New law: Salaries required on job postings

Have you guys heard about the new law that will require job postings in the city to put salary ranges for minimum and maximum pay??? If it isn’t vetoed on the 16th it will go into law and start in April!!

What are your thoughts??


I like this idea. I think it will prevent a lot of wasted applications and interviews.


Ooooh this going to cut down on so much wasted time. I hate the song and dance of recruiting. “ I have a job are you interested? No I can’t tell you who or how much until you send me your resume and salary requirements.” This method is soooo outdated.


In other industries - tech, digital media, e-commerce - the recruiter or HR person discuss salary before they move you up the pipeline. They want to know if it’s a fit before wasting everyone’s time.


Something tells me we’ll all be applying for jobs that have a 40k-150k range posted… ​

I guess I’m skeptical and have very little faith in agencies, recruiters, etc.
How else will the industry skirt the law to not reveal to their tenured employees that they are underpaid?


I also think posting extreme highs will be a problem. But overtime those companies will be known for doing just that and they will get a reputation for wasting ppls time.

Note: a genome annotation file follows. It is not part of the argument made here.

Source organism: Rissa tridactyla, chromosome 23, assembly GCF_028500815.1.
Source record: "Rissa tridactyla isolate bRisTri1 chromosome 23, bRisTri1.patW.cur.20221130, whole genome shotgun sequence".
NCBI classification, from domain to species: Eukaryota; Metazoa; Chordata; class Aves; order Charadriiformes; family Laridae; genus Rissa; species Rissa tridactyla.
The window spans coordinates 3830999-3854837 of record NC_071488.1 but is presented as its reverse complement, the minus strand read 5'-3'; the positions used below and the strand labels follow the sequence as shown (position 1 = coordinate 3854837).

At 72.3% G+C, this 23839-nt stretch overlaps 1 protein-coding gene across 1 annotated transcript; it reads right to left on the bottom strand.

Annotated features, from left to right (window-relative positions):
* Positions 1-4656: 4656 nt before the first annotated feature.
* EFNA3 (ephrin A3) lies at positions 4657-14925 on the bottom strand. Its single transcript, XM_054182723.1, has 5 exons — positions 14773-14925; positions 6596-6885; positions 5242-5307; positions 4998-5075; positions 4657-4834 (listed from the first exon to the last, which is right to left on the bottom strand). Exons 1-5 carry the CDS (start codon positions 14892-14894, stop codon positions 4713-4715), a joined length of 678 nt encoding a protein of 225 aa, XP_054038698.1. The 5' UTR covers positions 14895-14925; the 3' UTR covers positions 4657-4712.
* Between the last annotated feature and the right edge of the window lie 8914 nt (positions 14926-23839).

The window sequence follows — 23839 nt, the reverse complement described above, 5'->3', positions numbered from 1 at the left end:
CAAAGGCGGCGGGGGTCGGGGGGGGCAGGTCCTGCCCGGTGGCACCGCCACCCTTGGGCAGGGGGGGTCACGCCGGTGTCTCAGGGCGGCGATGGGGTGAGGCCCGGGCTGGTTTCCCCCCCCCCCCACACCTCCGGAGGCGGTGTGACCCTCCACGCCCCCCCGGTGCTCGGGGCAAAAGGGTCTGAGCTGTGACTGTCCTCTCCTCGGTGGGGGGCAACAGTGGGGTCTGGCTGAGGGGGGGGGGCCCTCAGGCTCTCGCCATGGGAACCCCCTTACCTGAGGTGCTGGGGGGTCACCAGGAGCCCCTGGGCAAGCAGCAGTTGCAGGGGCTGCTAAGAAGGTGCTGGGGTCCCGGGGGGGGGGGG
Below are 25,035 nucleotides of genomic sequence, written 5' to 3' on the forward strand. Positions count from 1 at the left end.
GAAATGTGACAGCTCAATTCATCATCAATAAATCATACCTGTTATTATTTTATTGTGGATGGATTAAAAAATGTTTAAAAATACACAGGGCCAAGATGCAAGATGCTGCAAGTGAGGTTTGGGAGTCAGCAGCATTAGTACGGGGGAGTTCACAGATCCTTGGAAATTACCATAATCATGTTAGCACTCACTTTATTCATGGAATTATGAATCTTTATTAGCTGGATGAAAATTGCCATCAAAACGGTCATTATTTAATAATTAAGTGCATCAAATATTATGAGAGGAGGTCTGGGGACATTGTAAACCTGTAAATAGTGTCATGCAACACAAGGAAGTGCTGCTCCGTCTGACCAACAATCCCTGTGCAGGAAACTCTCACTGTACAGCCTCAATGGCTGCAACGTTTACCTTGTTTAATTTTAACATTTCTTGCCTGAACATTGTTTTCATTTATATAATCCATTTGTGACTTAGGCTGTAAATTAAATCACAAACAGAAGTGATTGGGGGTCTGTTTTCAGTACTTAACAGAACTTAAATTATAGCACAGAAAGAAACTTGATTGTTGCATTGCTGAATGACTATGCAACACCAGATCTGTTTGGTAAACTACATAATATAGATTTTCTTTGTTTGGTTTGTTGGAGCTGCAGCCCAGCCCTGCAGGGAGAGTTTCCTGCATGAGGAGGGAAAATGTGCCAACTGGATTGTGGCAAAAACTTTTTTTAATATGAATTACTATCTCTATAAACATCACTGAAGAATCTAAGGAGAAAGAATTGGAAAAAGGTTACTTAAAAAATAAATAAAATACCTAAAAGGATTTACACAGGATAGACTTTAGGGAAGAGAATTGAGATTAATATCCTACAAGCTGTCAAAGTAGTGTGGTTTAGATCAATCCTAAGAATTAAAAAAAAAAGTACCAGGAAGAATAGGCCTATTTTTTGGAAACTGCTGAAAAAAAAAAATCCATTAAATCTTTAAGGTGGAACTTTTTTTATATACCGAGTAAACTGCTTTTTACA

I think salary transparency is an amazing step in worker’s rights and I really hope the mayor doesn’t veto it. Luckily even if he does, the city council can still pass without him. We will find out soon!!!

Remember a couple of years ago when they made it illegal to ask salary history? The industry was all in a tizzy, but adjusted and now it’s totally normal.

There is a similar law in Colorado, many companies skirt the requirement but saying the job isn’t available to residents of that state. if it becomes required in NYC it’s going to put so much pressure on employers/recruiters since so many companies are located here and demand local talent.

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Ooooh that’s an interesting way to skirt the law but I think that sounds illegal…at least as I understand New York’s proposed law. It says any company in the city….I don’t think it matters where the applicant resides, it’s about the companies location. I just think places like glassdoor will help to flush this out even more if places are being nefarious.

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Lollllll that is hilarious. There should be a part of the bill explaining the guidelines for salary range.

Here is the link to the actual bill if anyone cares to read:

I’m going to look into it.

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@grandpoobah - The law will be enacted in May, how do you plan to roll out on style careers?

@BrooklynDesigner, StyleCareers already provides salary fields for employers. We’ll add a pop-up that reminds recruiters that they are required to include salary information for jobs posted in NYC.

Ultimately, at least according to the law, the responsibility is on the employer side; all we can do is encourage.